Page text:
The Last Lines of Cyber Defense
When it comes to cybersecurity, the weakest link is almost always humans. Whether you’re attacked on your home network, or your company encounters a serious security breach, 19 out of 20 successful attacks come down to easily preventable human error.
What is human error?
Human error in the context of security can mean either unintentional action, or lack of action. Proper training and constant reminders of best practices is vital to preventing most cyberattacks and protecting networks, systems and databases.
Types of human error include skill-based errors and decision-based errors. You can defend against both with proper habit-forming and continual refresher training on reducing cybersecurity risks.
A skills-based error happens when you are performing a familiar task, but make a small mistake. This can be due to overtiredness, being on “autopilot,” forgetting a step in a series of steps or being distracted by other things going on around you.
A decision-based error happens when you don’t have all the information to make the best decision, you’re in an unfamiliar scenario, someone tricks you into giving them information or you fail to take an action because of indecision.
Preventing errors is less complicated and less expensive than trying to manage the fallout from a security breach. Whether you are at home or at work, you can implement safety protocols to help minimize risk and reduce the possibility of errors allowing unauthorized access to systems, accounts and data.
Defend your devices
Ensure that you have high-quality antivirus and antimalware programs installed and running. Enable automatic software updates, and check your system regularly for notifications about new security patches and bug fixes. Review logs as well to familiarize yourself with any breach attempts.
Use best practices with passwords and network access. A password manager can make it easier to protect your logins without having to remember multiple long strings of alphanumeric characters.
Safeguard your identity
Regularly check your bank account statements, credit card statements and credit reports to see if unidentified charges or changes have been made or new accounts have been opened in your name. Early identification of identity theft and quick action can help protect your finances and your credit.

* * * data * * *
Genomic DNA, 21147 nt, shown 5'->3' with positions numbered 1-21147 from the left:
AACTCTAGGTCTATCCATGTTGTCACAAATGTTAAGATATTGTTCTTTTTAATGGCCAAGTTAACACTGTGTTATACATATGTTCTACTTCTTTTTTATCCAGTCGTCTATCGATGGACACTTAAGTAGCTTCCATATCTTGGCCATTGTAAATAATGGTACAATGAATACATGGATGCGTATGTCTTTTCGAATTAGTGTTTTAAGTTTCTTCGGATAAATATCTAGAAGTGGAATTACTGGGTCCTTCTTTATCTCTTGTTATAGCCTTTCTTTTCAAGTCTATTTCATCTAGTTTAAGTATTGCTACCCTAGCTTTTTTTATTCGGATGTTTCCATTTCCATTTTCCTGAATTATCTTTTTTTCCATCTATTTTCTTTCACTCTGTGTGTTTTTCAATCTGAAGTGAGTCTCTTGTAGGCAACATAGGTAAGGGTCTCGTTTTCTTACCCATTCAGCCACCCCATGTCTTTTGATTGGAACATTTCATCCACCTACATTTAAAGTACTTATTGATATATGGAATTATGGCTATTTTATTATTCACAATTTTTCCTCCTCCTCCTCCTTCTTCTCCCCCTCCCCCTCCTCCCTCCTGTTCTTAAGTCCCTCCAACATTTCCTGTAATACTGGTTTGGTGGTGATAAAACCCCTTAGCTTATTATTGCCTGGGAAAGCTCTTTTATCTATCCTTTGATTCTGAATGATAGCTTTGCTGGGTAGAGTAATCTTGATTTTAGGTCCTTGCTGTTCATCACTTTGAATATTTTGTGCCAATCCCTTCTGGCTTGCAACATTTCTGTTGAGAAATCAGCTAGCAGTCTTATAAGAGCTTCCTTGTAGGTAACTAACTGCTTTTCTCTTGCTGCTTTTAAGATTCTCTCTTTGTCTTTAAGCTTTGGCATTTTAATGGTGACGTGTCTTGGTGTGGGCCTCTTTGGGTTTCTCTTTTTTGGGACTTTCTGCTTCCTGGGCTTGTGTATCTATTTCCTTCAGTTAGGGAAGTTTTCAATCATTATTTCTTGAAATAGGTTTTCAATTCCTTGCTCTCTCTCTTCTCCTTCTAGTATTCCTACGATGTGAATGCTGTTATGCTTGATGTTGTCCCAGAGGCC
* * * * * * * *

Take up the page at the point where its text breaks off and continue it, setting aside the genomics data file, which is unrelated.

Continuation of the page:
If you find transactions you didn’t initiate or information you didn’t generate, act swiftly to change passwords, cancel credit cards and begin the identity recovery process. Being proactive can prevent the most damaging effects of ID theft.
Protect your accounts
Two-factor authentication (2FA), multi-factor authentication or authenticator app use will stop almost all automated attacks. 2FA involves a second step to the login process, typically with the generation of a six- to eight-digit code.
You can configure services to send a SMS to your mobile phone (which requires a data connection) or use an authenticator app that works on your device whether you’re connected to the internet or not. Codes or tokens are designed to be used only once, and expire after a certain number of minutes.
Nearly a third of all security breaches involve social engineering and were made possible by human error. The goal of social engineering is to make you freely hand over sensitive data like account numbers or passwords by misdirecting you or posing as a trusted person or organization. This practice is called “phishing.”
Warning signs of a phishing attempt
The most common form of social engineering is called phishing. Phishing seeks to trick you into divulging usernames or passwords by sending you authentic-looking emails or diverting you to authentic-looking websites, then asking you to enter sensitive information like a username, password or account number. Phishing can be aimed at consumers one-on-one, or at companies by targeting employees. The following red flags can alert you to a phishing attempt.
Look at web addresses when you visit sites on the web. The web URL should always start with “https,” not simply “http.” The “s” signifies that the site is secured and that information you may enter is encrypted. If you are given a web link without the “s” in the URL, don’t click on or type it in your browser.
Unusual email addresses
Look closely at email addresses; often, a phishing attack will have set up a domain with a misspelled version of a legitimate company, such as “Amazzon.” If the email purports to be from a company, offering to reset your password, don’t click on a link or button or enter any data without confirming the sender.
Links in emails should always be suspect. This is especially true if you can hover over the link and don’t get matching information from the URL, or if the hyperlink is shortened with a service like bit.ly.
As with links, attachments in unsolicited emails should always be suspect. Unless you can confirm with the sender, assume these are attempts to introduce malware onto your computer.
Generic or error-ridden text
Emails that appear to be from a legitimate organization, but which start with “Dear sir or madam” or which end without a company signature should be viewed with suspicion. So should emails with gross grammatical errors and misspellings.
Phishing is an even more serious risk in the workplace. If access to a system is granted, all of your company’s data can be held hostage. At this point, hackers may ask for a ransom to be paid before they will release your company data. Be aware that paying the ransom doesn’t guarantee you’ll get your data back, and that every ransom paid encourages hackers to commit more cybercrime.